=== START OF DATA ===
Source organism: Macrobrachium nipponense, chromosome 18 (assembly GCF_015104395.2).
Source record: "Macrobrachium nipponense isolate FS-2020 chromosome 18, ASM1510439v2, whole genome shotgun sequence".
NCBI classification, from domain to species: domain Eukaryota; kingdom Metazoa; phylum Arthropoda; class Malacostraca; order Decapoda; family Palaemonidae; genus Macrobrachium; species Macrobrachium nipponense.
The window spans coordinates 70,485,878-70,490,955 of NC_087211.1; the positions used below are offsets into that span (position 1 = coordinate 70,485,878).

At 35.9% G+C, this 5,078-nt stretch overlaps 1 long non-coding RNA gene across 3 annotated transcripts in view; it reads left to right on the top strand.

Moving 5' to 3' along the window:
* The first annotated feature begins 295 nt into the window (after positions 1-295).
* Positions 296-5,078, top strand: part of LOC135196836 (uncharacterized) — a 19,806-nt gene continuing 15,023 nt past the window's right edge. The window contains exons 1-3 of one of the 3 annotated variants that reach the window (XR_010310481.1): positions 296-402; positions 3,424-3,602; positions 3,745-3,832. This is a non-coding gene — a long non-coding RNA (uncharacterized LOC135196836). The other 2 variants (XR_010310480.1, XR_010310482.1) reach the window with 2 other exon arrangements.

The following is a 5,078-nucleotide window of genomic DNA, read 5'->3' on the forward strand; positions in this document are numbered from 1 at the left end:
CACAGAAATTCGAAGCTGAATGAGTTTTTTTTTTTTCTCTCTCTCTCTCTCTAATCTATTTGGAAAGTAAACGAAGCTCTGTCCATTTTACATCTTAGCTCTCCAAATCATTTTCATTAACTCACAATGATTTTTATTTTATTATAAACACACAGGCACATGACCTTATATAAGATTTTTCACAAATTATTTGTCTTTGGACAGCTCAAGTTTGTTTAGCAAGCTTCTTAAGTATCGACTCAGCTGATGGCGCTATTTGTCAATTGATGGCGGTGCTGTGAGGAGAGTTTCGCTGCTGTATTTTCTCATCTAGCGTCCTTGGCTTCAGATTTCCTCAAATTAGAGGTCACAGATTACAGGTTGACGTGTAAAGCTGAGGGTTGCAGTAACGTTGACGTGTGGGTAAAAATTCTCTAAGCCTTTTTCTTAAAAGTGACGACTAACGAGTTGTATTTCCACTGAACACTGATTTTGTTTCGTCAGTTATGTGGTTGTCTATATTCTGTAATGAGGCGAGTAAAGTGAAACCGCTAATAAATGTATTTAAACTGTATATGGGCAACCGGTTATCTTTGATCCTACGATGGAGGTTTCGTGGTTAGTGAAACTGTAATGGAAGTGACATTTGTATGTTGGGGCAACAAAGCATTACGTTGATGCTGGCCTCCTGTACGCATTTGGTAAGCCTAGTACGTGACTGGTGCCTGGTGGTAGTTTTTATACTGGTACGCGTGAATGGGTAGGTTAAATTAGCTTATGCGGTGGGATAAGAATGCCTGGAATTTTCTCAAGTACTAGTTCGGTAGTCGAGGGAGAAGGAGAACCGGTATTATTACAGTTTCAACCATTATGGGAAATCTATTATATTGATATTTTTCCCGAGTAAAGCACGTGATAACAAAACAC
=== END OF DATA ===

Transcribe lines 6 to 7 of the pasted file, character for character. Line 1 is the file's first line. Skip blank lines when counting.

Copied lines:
Moving 5' to 3' along the window:
* The first annotated feature begins 295 nt into the window (after positions 1-295).